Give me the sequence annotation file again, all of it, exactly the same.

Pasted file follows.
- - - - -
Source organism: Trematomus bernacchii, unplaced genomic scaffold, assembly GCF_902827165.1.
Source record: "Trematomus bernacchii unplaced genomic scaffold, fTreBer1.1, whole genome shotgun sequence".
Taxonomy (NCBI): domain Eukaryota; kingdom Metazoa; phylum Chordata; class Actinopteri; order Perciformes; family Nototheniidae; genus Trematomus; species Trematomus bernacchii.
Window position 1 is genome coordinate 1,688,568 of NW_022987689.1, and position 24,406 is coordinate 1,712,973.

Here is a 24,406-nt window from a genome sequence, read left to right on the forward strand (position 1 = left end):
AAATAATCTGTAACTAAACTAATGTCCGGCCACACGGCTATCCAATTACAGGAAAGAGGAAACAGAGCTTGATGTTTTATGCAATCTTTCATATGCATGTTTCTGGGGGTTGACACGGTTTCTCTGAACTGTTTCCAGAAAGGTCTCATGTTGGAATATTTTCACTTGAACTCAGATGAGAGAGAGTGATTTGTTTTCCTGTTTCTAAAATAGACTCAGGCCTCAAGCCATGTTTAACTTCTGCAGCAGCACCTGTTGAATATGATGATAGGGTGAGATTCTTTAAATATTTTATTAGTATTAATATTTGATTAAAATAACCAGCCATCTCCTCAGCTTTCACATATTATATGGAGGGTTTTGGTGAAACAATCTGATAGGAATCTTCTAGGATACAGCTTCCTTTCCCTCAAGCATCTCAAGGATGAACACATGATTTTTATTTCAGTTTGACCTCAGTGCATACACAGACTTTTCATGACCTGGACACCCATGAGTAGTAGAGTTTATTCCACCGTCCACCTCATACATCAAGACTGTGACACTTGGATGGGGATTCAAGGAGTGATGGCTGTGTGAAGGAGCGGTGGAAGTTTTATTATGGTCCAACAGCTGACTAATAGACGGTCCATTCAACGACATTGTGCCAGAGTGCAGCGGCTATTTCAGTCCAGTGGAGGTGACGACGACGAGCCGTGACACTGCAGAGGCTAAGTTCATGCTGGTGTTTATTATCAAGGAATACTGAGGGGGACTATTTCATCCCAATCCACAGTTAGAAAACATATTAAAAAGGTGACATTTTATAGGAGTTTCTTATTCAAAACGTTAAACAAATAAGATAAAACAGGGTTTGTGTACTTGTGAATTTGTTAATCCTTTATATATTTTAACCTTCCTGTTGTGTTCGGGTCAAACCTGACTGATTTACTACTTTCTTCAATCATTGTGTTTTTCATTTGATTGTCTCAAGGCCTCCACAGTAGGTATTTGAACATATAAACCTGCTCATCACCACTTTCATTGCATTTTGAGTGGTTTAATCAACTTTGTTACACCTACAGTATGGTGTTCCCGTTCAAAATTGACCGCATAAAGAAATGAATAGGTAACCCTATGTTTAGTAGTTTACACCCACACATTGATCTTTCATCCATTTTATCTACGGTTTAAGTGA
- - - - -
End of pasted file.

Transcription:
Source organism: Trematomus bernacchii, unplaced genomic scaffold, assembly GCF_902827165.1.
Source record: "Trematomus bernacchii unplaced genomic scaffold, fTreBer1.1, whole genome shotgun sequence".
Taxonomy (NCBI): domain Eukaryota; kingdom Metazoa; phylum Chordata; class Actinopteri; order Perciformes; family Nototheniidae; genus Trematomus; species Trematomus bernacchii.
Window position 1 is genome coordinate 1,688,568 of NW_022987689.1, and position 24,406 is coordinate 1,712,973.

Here is a 24,406-nt window from a genome sequence, read left to right on the forward strand (position 1 = left end):
AAATAATCTGTAACTAAACTAATGTCCGGCCACACGGCTATCCAATTACAGGAAAGAGGAAACAGAGCTTGATGTTTTATGCAATCTTTCATATGCATGTTTCTGGGGGTTGACACGGTTTCTCTGAACTGTTTCCAGAAAGGTCTCATGTTGGAATATTTTCACTTGAACTCAGATGAGAGAGAGTGATTTGTTTTCCTGTTTCTAAAATAGACTCAGGCCTCAAGCCATGTTTAACTTCTGCAGCAGCACCTGTTGAATATGATGATAGGGTGAGATTCTTTAAATATTTTATTAGTATTAATATTTGATTAAAATAACCAGCCATCTCCTCAGCTTTCACATATTATATGGAGGGTTTTGGTGAAACAATCTGATAGGAATCTTCTAGGATACAGCTTCCTTTCCCTCAAGCATCTCAAGGATGAACACATGATTTTTATTTCAGTTTGACCTCAGTGCATACACAGACTTTTCATGACCTGGACACCCATGAGTAGTAGAGTTTATTCCACCGTCCACCTCATACATCAAGACTGTGACACTTGGATGGGGATTCAAGGAGTGATGGCTGTGTGAAGGAGCGGTGGAAGTTTTATTATGGTCCAACAGCTGACTAATAGACGGTCCATTCAACGACATTGTGCCAGAGTGCAGCGGCTATTTCAGTCCAGTGGAGGTGACGACGACGAGCCGTGACACTGCAGAGGCTAAGTTCATGCTGGTGTTTATTATCAAGGAATACTGAGGGGGACTATTTCATCCCAATCCACAGTTAGAAAACATATTAAAAAGGTGACATTTTATAGGAGTTTCTTATTCAAAACGTTAAACAAATAAGATAAAACAGGGTTTGTGTACTTGTGAATTTGTTAATCCTTTATATATTTTAACCTTCCTGTTGTGTTCGGGTCAAACCTGACTGATTTACTACTTTCTTCAATCATTGTGTTTTTCATTTGATTGTCTCAAGGCCTCCACAGTAGGTATTTGAACATATAAACCTGCTCATCACCACTTTCATTGCATTTTGAGTGGTTTAATCAACTTTGTTACACCTACAGTATGGTGTTCCCGTTCAAAATTGACCGCATAAAGAAATGAATAGGTAACCCTATGTTTAGTAGTTTACACCCACACATTGATCTTTCATCCATTTTATCTACGGTTTAAGTGA